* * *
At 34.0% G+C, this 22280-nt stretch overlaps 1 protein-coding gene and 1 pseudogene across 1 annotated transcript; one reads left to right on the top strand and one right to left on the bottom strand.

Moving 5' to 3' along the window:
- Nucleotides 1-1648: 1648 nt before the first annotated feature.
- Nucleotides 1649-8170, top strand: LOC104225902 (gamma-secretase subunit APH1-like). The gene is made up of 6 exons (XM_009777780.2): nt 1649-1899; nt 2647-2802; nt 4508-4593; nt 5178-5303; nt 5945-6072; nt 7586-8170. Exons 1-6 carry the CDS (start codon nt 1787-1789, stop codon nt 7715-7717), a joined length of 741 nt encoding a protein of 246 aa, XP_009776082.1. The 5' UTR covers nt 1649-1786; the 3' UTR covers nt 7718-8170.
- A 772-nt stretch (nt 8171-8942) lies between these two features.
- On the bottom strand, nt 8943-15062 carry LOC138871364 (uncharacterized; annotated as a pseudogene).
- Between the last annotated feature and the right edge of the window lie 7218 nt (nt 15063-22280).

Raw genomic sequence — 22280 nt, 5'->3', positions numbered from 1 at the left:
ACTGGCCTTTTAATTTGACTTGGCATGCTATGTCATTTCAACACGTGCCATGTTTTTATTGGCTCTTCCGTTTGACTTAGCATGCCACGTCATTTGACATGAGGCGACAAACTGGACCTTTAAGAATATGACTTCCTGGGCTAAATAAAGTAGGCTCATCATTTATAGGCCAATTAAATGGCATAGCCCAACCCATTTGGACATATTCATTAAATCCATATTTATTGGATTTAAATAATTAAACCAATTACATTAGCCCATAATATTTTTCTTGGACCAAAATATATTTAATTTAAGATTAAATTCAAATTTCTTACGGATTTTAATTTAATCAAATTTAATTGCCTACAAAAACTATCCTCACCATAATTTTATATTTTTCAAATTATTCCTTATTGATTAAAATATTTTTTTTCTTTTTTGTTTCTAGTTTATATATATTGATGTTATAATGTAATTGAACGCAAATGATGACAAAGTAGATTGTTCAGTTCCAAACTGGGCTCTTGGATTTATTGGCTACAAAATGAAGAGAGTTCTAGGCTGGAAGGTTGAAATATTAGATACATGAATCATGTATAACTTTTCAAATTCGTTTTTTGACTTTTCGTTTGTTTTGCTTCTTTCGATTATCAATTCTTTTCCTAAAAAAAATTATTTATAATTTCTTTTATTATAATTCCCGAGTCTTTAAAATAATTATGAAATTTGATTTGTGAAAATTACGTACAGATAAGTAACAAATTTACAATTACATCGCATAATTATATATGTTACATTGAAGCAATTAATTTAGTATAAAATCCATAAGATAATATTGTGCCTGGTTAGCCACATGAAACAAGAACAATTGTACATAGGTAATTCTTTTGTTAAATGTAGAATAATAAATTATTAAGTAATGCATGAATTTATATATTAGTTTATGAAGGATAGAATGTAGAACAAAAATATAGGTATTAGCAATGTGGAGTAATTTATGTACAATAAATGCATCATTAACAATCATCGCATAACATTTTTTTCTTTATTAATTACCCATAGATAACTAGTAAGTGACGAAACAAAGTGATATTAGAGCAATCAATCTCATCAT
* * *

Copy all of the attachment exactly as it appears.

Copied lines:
At 34.0% G+C, this 22280-nt stretch overlaps 1 protein-coding gene and 1 pseudogene across 1 annotated transcript; one reads left to right on the top strand and one right to left on the bottom strand.

Moving 5' to 3' along the window:
- Nucleotides 1-1648: 1648 nt before the first annotated feature.
- Nucleotides 1649-8170, top strand: LOC104225902 (gamma-secretase subunit APH1-like). The gene is made up of 6 exons (XM_009777780.2): nt 1649-1899; nt 2647-2802; nt 4508-4593; nt 5178-5303; nt 5945-6072; nt 7586-8170. Exons 1-6 carry the CDS (start codon nt 1787-1789, stop codon nt 7715-7717), a joined length of 741 nt encoding a protein of 246 aa, XP_009776082.1. The 5' UTR covers nt 1649-1786; the 3' UTR covers nt 7718-8170.
- A 772-nt stretch (nt 8171-8942) lies between these two features.
- On the bottom strand, nt 8943-15062 carry LOC138871364 (uncharacterized; annotated as a pseudogene).
- Between the last annotated feature and the right edge of the window lie 7218 nt (nt 15063-22280).

Raw genomic sequence — 22280 nt, 5'->3', positions numbered from 1 at the left:
ACTGGCCTTTTAATTTGACTTGGCATGCTATGTCATTTCAACACGTGCCATGTTTTTATTGGCTCTTCCGTTTGACTTAGCATGCCACGTCATTTGACATGAGGCGACAAACTGGACCTTTAAGAATATGACTTCCTGGGCTAAATAAAGTAGGCTCATCATTTATAGGCCAATTAAATGGCATAGCCCAACCCATTTGGACATATTCATTAAATCCATATTTATTGGATTTAAATAATTAAACCAATTACATTAGCCCATAATATTTTTCTTGGACCAAAATATATTTAATTTAAGATTAAATTCAAATTTCTTACGGATTTTAATTTAATCAAATTTAATTGCCTACAAAAACTATCCTCACCATAATTTTATATTTTTCAAATTATTCCTTATTGATTAAAATATTTTTTTTCTTTTTTGTTTCTAGTTTATATATATTGATGTTATAATGTAATTGAACGCAAATGATGACAAAGTAGATTGTTCAGTTCCAAACTGGGCTCTTGGATTTATTGGCTACAAAATGAAGAGAGTTCTAGGCTGGAAGGTTGAAATATTAGATACATGAATCATGTATAACTTTTCAAATTCGTTTTTTGACTTTTCGTTTGTTTTGCTTCTTTCGATTATCAATTCTTTTCCTAAAAAAAATTATTTATAATTTCTTTTATTATAATTCCCGAGTCTTTAAAATAATTATGAAATTTGATTTGTGAAAATTACGTACAGATAAGTAACAAATTTACAATTACATCGCATAATTATATATGTTACATTGAAGCAATTAATTTAGTATAAAATCCATAAGATAATATTGTGCCTGGTTAGCCACATGAAACAAGAACAATTGTACATAGGTAATTCTTTTGTTAAATGTAGAATAATAAATTATTAAGTAATGCATGAATTTATATATTAGTTTATGAAGGATAGAATGTAGAACAAAAATATAGGTATTAGCAATGTGGAGTAATTTATGTACAATAAATGCATCATTAACAATCATCGCATAACATTTTTTTCTTTATTAATTACCCATAGATAACTAGTAAGTGACGAAACAAAGTGATATTAGAGCAATCAATCTCATCAT